Rent will take everything from you, and more
The Edinburgh rent scene is a lesson in how life isn’t fair. Compared to London, you definitely pay less than a fiver for a pint here – the Tron is precious – but when it comes to rent, the cost is a j o k e. Sure, you can budget for it, but it rises, every. single. year, and current fourth years are paying £100 more than they were as freshers. Landlords and agencies who don’t give a shit about you will take every penny of your student loan, your food money and your soul.
Somehow everyone, every single one of the 35,000 students at this University, does drama and it’s all over your Facebook
Whether it’s Bedlam, Footlights or the Edinburgh University Shakespeare Company, it really doesn’t matter, everyone at this uni seems to ‘do’ drama at some point. You’ll know this because three or four times a year your Facebook feed will go through an experience in which it’s bombarded with people changing their profile pictures to headshots from their latest escapade.
Turn back now. Slow-moving tourists are everywhere.
If you chose Edinburgh instead of London thinking you were going to bypass the hoards of tourists, you were gravely mistaken. And while tourism is integral to Edinburgh’s economy, just thinking about that stretch of road where you have to pass the statue of Greyfriars Bobby, the Elephant Cafe where J. K. Rowling wrote Harry Potter, and the Royal Mile, is enough to put anyone in a cold sweat. Trying to manoeuvre your way around tourists taking pictures of a 30cm dog and a cafe sign is how frown lines are formed.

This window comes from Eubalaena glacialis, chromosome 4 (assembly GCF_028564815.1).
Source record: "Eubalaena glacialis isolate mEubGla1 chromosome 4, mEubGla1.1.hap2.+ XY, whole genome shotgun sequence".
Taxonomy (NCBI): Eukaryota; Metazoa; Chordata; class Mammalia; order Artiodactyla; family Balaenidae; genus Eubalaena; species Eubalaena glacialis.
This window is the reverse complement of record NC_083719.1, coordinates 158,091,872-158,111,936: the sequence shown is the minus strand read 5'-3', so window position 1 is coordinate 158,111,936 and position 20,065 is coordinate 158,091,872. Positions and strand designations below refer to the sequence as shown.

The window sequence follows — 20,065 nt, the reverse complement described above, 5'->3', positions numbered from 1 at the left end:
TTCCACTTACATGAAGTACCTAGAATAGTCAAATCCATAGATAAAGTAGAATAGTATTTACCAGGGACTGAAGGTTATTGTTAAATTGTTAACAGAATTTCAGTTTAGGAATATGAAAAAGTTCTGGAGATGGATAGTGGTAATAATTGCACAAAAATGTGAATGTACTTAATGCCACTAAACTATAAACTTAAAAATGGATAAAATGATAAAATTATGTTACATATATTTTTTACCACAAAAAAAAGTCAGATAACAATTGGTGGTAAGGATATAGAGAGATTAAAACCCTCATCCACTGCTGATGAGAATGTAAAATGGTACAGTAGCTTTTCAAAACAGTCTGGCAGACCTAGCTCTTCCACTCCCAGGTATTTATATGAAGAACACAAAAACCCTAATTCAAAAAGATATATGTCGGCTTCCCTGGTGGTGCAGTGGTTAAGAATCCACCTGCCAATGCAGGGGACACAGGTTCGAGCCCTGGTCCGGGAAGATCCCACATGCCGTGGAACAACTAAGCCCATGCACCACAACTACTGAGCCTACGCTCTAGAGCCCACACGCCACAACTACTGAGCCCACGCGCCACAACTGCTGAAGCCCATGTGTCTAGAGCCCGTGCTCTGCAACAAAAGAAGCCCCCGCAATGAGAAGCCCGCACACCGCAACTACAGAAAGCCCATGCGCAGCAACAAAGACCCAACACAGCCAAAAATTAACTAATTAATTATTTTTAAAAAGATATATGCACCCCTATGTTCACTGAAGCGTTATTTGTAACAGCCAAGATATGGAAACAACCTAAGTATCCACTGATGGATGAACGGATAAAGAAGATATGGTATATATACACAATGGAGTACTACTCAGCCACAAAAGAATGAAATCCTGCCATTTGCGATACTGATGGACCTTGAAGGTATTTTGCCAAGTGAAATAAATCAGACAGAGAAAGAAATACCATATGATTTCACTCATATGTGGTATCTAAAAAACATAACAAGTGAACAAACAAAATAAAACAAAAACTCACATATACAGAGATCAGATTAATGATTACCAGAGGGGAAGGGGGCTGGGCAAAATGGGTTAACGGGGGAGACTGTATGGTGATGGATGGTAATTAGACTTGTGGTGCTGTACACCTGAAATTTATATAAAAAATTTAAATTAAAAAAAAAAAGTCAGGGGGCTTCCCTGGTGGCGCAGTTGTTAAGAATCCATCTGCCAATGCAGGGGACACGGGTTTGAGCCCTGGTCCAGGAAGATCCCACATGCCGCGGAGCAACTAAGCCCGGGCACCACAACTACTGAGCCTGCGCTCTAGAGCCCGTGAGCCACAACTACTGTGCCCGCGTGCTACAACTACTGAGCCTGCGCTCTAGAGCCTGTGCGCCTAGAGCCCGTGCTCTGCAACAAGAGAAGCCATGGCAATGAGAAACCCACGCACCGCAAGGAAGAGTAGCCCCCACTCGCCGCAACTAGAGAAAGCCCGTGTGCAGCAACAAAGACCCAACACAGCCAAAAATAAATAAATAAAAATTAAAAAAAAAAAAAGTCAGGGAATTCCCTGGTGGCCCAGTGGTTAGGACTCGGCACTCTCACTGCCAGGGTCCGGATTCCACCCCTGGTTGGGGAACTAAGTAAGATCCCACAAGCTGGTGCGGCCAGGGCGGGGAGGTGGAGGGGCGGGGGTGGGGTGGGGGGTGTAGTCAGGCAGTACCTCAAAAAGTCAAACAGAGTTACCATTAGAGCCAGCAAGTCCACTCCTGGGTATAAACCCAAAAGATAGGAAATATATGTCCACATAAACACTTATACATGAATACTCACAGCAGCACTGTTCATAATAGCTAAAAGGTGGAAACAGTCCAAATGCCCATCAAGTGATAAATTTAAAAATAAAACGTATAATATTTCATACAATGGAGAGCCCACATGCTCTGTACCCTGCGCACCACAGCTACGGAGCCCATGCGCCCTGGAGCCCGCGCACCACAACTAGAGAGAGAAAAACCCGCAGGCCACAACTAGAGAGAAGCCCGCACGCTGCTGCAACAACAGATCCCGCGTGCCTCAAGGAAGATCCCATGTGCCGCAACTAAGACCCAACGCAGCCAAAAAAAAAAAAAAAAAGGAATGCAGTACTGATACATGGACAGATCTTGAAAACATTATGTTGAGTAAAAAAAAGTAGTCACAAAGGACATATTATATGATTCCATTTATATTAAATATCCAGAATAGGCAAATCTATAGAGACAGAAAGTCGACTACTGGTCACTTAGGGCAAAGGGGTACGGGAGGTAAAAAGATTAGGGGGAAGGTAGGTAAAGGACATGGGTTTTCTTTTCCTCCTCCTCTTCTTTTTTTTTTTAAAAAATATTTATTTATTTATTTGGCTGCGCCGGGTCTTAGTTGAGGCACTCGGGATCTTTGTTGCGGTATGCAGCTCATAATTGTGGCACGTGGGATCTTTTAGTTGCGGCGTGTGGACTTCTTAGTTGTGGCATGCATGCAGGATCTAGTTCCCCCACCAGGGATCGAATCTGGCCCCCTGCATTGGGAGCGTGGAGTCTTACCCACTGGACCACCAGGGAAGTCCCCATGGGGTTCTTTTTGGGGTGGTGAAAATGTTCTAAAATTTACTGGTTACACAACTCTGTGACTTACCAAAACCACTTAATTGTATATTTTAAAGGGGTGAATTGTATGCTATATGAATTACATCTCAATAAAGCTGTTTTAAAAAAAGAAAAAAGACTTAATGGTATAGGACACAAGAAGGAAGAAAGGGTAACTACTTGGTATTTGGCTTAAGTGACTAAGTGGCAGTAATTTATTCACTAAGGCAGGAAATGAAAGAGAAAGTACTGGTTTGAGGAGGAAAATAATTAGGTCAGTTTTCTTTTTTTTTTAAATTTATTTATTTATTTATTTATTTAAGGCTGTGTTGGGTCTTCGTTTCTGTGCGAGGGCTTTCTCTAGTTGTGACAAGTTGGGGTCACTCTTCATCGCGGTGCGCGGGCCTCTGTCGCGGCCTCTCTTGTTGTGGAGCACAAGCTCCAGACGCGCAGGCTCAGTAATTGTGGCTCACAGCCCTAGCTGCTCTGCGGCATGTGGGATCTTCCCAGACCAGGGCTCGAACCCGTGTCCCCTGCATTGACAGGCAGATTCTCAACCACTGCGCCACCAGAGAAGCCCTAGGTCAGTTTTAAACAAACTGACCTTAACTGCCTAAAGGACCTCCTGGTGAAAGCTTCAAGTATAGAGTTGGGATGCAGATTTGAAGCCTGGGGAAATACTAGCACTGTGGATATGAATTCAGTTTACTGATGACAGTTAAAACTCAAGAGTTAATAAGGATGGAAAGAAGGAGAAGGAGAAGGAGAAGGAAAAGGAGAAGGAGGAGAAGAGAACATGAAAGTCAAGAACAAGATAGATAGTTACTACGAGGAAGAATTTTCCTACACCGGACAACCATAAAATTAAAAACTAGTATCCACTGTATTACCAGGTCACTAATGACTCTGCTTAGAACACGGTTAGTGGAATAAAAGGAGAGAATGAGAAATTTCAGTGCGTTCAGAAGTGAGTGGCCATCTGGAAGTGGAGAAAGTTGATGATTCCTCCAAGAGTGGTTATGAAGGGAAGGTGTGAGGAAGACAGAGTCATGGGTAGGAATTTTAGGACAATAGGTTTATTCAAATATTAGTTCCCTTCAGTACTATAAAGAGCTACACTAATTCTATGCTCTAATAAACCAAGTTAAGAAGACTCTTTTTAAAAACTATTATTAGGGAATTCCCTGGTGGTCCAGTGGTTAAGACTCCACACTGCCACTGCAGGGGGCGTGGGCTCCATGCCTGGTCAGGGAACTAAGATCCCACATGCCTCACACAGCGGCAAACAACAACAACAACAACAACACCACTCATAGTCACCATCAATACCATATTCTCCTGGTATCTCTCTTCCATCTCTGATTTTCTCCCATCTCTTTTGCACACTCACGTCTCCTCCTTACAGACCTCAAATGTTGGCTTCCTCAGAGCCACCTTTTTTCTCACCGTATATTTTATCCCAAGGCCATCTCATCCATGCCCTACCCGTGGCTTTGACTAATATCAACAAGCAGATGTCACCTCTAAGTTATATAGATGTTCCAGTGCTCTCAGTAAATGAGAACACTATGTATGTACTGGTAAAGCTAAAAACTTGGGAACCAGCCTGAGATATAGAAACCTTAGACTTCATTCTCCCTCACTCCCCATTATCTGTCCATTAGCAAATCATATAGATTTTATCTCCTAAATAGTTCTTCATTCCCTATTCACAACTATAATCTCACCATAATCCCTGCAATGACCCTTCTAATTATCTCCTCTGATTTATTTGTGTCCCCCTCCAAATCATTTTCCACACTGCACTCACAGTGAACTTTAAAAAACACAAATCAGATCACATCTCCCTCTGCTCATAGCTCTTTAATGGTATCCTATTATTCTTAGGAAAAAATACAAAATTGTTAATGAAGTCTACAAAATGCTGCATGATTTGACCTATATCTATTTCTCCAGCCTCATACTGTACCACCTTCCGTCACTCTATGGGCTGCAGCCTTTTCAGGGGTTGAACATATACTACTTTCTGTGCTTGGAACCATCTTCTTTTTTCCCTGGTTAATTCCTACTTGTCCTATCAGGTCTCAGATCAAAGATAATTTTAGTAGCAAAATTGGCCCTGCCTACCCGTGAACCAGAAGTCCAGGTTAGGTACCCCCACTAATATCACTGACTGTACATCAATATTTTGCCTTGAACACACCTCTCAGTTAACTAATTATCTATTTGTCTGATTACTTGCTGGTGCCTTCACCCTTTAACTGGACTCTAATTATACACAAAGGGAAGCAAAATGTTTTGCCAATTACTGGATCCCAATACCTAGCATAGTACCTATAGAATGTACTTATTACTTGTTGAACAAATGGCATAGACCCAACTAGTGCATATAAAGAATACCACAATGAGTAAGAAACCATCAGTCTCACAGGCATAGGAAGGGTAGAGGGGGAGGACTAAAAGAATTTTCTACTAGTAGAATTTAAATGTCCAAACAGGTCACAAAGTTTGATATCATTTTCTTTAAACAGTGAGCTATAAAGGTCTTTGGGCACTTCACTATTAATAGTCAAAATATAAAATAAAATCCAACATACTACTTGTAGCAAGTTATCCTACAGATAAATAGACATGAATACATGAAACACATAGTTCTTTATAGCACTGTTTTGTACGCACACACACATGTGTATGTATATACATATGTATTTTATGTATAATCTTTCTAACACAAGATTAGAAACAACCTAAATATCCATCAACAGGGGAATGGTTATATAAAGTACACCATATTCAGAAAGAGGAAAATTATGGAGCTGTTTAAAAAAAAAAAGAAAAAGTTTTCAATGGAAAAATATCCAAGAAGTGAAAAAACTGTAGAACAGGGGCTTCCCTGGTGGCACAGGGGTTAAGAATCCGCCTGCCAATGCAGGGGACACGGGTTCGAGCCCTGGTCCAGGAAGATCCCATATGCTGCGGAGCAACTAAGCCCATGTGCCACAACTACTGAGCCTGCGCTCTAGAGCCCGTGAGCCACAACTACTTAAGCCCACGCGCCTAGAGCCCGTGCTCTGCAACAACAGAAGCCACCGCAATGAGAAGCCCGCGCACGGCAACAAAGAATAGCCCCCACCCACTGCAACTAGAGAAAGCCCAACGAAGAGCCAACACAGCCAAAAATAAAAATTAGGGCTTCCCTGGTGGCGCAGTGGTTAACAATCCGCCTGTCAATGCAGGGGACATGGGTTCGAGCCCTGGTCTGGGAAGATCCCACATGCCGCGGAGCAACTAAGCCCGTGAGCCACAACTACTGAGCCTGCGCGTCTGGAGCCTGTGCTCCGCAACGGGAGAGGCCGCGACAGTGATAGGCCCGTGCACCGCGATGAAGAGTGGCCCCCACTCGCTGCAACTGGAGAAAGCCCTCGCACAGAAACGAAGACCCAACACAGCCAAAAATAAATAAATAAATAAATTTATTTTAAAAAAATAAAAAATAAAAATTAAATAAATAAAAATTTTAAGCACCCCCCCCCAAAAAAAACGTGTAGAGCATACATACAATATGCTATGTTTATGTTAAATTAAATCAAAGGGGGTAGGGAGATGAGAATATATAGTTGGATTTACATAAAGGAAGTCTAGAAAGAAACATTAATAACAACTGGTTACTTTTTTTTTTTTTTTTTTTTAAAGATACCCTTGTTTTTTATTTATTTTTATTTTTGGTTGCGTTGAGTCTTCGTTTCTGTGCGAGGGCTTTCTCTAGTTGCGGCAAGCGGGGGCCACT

(NB. I even tried to get a google map of the area I meant and there was a coach tour blocking the view. I rest my case.)
Shock horror: Scotland has different bank notes
You may be horrified to find that the Tesco cash machine spits out your freshers week dollar in a different form of white British man. Do not panic, children of England, they are legit x x x
There’s actually more than one campus
This might also seem like an obvious one, especially if you’re a vet, medic or engineer. But if you’re studying a humanity, it can often take years to realise there’s a whole world outside of George Square. And it’s not just Central and Kings – there’s also Easter Bush, Little France and Western General Hospital. I totally had to google these, too.
George Square is actually the set of the Book of Mormon
Hello! My name is Elder Price. Did you know that Jesus lived here in the DHT? As a fairly small country, Scotland has a population of 4 million people, and about 3.6 million of them are Mormons, who all happen to hang around George fucking Square. They harassed students so much last year that EUSA and the uni had to tell them to back off.
It’s Chancellors versus the world
As the most spenny of all of Edinburgh’s accommodations, Chancellors often gets a bad rep from everyone at the uni – even fellow pollock-ers – of being full of yahs sleeping on beds made of daddy’s money. In reality, everyone’s just jealous that they get a balcony.